Having just come back from a lovely week in the Lakes walking and sketching, I thought I would share some photos and thoughts about using sketches and photographs as reference materials in my paintings.
The places which inspire me are remote, empty landscapes and usually involve a walk away from roads and civilisation. Despite my preference for setting off in lovely weather, it can often be cold, wet and/or windy. So there can be a strong temptation to rely on photographs, especially nowadays when cameras are so small, cheap and capable of producing excellent results.
There are times when it is not possible to stop and sketch a view especially in the hills when the wind and rain can appear from nowhere and the temperature is several degrees less than in the valleys.
But I don't see photographs as the objectively truthful records we tend to take them for. They only tell part of the story, and not terribly reliably.
For a start, there are some obvious difficulties. Photographs flatten and distort perspective and not necessarily in the way you want! How many times have you taken a photo of an impressive mountain view only to wonder where the grandeur has gone when you get home and print it out? It's not you - that's what cameras do, especially with a wide angle lens. So a sketch is essential to remind you of where you were and why you needed to record it.
Photos lose stuff in shadow areas. This might not matter if it is a picture of trees or the shadows of a street... but when it is a mountain landscape you can find yourself looking at it and wondering where one hill finished and another began. It can make an enormous difference if you want to paint a range of hills.
The sketch below of Skiddaw in the Lake District shows three lines of hills which were not at all clear in any of my photographs. When I come to paint this view, the sketch will give me valuable information about the lie of the land: and important features such as the gullies and the composition I found interesting with the foreground trees. It misses out other information, such as intervening fields and paths which I would prefer to leave out.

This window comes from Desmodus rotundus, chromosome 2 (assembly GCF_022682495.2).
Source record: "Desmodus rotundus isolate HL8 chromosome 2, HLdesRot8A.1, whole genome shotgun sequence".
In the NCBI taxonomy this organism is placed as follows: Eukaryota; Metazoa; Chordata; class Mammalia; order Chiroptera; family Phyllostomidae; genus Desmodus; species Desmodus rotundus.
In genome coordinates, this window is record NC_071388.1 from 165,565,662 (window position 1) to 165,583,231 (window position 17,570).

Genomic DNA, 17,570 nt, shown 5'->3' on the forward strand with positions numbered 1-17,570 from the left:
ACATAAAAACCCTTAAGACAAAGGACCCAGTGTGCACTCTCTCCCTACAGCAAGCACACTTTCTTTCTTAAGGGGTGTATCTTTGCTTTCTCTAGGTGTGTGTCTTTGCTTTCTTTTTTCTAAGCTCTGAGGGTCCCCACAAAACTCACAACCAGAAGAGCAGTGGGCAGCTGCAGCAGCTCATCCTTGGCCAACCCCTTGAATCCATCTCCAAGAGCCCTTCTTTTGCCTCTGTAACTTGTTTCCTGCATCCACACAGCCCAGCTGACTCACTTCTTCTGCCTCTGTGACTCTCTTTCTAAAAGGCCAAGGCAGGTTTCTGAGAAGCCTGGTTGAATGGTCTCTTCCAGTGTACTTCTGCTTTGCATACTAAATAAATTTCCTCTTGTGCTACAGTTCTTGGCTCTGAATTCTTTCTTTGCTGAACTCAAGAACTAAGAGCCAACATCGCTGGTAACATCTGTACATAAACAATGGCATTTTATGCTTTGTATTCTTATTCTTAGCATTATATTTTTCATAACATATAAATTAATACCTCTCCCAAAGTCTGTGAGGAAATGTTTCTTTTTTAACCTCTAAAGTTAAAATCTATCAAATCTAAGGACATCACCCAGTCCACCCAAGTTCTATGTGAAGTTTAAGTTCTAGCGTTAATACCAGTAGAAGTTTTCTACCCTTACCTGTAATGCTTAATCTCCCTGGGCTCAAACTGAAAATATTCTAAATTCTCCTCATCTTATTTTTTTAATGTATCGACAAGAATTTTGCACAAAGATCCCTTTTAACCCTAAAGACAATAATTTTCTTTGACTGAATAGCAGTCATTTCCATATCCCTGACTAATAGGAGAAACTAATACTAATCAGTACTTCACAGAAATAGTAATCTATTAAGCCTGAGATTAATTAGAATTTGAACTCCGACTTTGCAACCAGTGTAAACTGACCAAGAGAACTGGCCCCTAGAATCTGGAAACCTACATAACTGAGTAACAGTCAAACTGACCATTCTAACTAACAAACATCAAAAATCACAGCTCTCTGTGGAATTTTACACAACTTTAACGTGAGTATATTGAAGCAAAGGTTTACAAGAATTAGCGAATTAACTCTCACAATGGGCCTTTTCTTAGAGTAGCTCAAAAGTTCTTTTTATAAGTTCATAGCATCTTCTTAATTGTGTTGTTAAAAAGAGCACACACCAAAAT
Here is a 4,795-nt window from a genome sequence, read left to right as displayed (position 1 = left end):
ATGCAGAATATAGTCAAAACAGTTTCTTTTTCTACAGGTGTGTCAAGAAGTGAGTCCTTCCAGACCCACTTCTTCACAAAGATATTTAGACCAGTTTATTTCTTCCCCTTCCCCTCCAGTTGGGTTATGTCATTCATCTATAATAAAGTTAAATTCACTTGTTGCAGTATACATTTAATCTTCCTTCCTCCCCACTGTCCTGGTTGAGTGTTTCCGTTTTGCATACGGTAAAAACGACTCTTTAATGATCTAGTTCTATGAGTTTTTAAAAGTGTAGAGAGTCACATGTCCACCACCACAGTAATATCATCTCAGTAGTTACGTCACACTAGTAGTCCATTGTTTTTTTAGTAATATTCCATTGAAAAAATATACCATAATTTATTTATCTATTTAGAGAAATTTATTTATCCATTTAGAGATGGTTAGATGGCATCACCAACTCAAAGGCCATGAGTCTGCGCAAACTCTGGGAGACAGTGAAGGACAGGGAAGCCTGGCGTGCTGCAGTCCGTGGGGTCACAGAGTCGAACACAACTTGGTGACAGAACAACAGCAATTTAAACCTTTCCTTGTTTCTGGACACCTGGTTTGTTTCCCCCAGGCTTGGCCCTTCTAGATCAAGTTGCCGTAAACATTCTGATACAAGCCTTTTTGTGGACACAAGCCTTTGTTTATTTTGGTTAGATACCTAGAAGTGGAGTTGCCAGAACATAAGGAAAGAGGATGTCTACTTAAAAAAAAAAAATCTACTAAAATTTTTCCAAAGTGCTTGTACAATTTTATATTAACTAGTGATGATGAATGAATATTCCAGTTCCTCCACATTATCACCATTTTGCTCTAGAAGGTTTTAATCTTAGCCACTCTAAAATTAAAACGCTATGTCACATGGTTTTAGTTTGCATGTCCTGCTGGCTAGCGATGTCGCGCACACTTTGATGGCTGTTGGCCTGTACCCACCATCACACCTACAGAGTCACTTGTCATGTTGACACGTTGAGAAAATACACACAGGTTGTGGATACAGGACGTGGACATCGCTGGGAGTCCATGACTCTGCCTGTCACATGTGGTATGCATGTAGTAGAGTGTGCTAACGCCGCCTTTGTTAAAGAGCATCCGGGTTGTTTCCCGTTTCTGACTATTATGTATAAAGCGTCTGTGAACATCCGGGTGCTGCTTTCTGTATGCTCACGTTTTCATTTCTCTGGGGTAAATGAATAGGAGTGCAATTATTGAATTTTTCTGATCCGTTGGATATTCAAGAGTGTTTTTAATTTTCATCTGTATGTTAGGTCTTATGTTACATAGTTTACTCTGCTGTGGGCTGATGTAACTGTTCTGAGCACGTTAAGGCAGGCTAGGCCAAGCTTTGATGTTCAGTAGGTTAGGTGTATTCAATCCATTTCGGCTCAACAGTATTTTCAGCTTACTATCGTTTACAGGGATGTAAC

A sketch is a record of a slow, absorbing experience. Years later I can look at a sketch and remember the warmth of the sun on my back, the wind on my face, the calls of the birds all around as I perched on a rock immersed in the landscape. It's able to tell me that story because of the exaggerations and omissions, which will hopefully go into my paintings and give them life.
So I make it a rule never to paint directly from photographs. If I have no sketches done at the time, I work from drawings done from the photographs and from memory... When I have tried it in the past, from laziness or impatience, I have invariably got lost in trying to paint the details and colours of the photograph, which is emphatically not what I am aiming for! It never works!
When people ask me where my colours come from, I can honestly say they come from my emotions and my love of the hills. They do not come from photographs... It's a big subject I will come back to in future posts!
These days my sketching materials are very basic. I don't like carrying a lot of weight when I am out walking so in the hills I rely on a few pencils, a rubber and a hard backed A5 sketchbook. I roll the pencils in a little bubble wrap to protect them and fasten them with an elastic band. The elastic band then holds down the pages of the book to stop them blowing around. If I want to add colour, I also take some 1"pieces of inktense blocks in a matchbox. More often I write a note to remind myself of the predominant colours which I experienced that day. I don't need or want anything else...
Except of course I need a brimmed hat and my glasses!